‘We run this company on questions, not answers’
Eric Schmidt, former CEO of Google
Pretty much all of the task management and productivity courses and apps out there right now recommend some kind of ‘weekly review’. This is a time during your week when you sit down and reflect on your work. It’s also a time when you’re supposed to track progress on your goals as well.
The only problem with the weekly review is that it can be unwieldy. Some systems encourage you to carry notebooks with sticky notes. Some suggest charts, actual charts that you carry around with you. And before you ask, even phone apps that cover a weekly review do so in an incredibly complicated way. Before you know it, the weekly review has become just another task. And an arduous one at that.
However, I don’t believe in making life difficult.
I’ve taken a look at the whole weekly review thing and I’ve put together what I feel are some great questions that will get your brain fired up immediately. These questions will indeed allow you to review your week and think about the next seven days, but the big difference is that it isn’t hard work.
Take a look at them, and then try to answer them right now. Hopefully, you’ll see that they instantly help to organize your thinking around your work and your progress.
And the best news is they can be written down in five minutes. This means you don’t need sticky notes or a fancy app. And you definitely don’t need charts for this.
The best news? I’ve cut my weekly review questions down to nine.
- What do I need to get done in the next few days?
- Are there any new projects I could get started on?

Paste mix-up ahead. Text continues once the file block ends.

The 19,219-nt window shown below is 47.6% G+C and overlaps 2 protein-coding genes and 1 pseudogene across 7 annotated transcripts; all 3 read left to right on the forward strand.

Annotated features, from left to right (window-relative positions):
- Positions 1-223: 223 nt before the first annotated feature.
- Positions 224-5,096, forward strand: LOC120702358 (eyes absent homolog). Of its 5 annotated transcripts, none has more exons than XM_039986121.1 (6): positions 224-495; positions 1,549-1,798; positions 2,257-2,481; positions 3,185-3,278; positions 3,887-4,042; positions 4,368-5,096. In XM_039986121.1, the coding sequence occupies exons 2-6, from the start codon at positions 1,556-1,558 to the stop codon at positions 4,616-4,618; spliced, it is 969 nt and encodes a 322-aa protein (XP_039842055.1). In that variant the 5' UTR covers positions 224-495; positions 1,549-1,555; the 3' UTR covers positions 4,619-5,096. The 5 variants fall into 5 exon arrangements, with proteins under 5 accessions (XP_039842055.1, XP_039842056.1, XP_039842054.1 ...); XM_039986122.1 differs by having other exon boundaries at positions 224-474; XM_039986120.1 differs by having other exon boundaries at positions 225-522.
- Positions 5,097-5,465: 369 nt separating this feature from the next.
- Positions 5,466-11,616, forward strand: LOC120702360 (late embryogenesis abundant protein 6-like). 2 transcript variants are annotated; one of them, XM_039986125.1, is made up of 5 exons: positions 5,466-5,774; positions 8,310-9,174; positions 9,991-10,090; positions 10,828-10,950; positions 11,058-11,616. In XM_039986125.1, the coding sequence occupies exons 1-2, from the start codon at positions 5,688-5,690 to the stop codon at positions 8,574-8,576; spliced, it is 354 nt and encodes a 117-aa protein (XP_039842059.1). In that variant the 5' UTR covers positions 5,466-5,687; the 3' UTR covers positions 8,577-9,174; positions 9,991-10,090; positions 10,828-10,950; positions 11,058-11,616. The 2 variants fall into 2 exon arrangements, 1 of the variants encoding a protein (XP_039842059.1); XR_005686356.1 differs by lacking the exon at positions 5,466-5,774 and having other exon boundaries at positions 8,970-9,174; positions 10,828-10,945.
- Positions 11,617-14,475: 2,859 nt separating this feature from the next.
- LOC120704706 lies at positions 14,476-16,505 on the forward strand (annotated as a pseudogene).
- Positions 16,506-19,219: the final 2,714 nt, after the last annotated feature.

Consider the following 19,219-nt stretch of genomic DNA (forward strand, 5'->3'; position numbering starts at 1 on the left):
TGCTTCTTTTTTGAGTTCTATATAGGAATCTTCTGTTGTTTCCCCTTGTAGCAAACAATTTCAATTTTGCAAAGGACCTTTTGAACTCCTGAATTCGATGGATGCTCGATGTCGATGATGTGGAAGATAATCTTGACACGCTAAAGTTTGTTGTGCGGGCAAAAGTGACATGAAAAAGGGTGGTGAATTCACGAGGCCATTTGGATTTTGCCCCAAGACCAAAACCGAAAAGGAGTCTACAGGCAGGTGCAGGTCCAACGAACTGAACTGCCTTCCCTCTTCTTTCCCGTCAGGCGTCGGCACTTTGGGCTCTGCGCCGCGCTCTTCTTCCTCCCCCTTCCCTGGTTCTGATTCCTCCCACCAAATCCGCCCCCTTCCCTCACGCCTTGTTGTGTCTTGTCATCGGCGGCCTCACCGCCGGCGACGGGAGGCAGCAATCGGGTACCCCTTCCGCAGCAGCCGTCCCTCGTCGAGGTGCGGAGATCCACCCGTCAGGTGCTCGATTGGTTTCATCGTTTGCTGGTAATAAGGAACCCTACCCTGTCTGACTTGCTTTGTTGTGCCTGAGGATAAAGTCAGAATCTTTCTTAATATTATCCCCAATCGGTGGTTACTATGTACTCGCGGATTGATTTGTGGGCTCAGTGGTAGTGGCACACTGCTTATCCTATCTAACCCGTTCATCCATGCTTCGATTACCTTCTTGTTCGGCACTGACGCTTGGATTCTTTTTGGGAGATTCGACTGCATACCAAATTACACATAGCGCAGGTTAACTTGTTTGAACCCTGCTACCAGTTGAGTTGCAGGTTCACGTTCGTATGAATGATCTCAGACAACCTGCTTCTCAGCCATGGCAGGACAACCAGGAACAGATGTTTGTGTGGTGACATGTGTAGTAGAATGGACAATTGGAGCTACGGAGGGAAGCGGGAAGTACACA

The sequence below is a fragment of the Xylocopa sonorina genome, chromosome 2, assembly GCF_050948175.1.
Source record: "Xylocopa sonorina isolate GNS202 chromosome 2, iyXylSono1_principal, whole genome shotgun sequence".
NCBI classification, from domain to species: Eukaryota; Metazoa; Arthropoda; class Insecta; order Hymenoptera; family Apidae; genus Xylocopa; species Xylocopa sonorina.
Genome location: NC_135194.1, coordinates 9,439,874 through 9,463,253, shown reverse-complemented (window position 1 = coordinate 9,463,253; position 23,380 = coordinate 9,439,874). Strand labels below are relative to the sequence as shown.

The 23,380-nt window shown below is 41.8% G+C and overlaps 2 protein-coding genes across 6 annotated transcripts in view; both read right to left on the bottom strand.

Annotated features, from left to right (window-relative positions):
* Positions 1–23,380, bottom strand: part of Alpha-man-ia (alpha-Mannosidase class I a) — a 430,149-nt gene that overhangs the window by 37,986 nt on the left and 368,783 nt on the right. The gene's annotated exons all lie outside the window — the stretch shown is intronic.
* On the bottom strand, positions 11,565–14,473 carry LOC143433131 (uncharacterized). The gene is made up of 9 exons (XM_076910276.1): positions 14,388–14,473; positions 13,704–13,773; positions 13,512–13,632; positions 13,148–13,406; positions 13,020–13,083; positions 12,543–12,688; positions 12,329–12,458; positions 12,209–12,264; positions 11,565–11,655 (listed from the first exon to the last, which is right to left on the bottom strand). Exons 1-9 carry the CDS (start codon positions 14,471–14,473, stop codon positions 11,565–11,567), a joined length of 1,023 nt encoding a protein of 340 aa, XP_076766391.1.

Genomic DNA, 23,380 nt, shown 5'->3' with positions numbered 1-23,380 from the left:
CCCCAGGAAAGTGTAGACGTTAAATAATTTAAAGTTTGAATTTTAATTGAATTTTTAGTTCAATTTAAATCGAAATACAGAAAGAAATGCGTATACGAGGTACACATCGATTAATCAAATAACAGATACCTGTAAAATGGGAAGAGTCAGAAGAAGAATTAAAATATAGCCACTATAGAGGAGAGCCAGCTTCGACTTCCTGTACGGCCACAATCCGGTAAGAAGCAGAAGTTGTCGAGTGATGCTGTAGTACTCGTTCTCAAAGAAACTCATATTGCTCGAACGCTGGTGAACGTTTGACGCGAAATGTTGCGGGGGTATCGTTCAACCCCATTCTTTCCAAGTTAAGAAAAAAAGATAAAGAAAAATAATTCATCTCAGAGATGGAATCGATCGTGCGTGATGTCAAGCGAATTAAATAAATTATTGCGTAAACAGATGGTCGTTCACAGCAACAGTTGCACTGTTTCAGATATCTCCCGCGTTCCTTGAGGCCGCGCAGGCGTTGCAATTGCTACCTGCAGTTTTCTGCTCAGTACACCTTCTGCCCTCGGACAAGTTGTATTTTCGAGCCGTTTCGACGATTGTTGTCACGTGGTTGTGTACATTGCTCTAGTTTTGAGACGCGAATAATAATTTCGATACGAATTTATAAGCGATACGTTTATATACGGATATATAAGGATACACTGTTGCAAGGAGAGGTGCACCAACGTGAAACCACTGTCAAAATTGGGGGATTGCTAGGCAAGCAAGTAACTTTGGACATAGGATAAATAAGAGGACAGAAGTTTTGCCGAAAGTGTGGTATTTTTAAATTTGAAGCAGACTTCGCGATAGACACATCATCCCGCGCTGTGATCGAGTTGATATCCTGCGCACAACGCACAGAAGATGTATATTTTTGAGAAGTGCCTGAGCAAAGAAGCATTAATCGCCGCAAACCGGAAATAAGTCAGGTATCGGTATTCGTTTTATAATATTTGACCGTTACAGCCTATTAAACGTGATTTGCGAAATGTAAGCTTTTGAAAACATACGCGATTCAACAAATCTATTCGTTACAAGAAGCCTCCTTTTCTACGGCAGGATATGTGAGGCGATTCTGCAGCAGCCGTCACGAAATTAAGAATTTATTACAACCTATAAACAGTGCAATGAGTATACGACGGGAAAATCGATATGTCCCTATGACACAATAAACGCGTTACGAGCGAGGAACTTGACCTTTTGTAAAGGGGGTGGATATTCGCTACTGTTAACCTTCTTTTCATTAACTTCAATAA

- What went wrong last week and what could I learn from what went wrong?
- What went well last week and what could I do to build on that?
- How well am I meeting my obligations? My duties?
- What is the biggest challenge in the week ahead?
- Can I get help to solve that challenge?
- What did I do last week that helped towards meeting my goals?
- What goals do I have for the next seven days?
The best thing about questions when it comes to reviewing your week or your progress is that they encourage specificity.
A question asks you to focus. It makes you think about something carefully and thus comes back with clarity.
I don’t doubt that it’s important to review our progress on a weekly basis. Some of the most successful innovators do it. In the world of investing, if you don’t review your week, you’re heading for disaster.
While I agree with reviewing, it should never be complicated or long-winded. It needs to be sharp, quick and precise.
And questions are sharp, quick and precise. These nine questions help you review your week, focus on lessons to be learned, and look ahead to the next seven days.
Oh, and you don’t need sticky notes.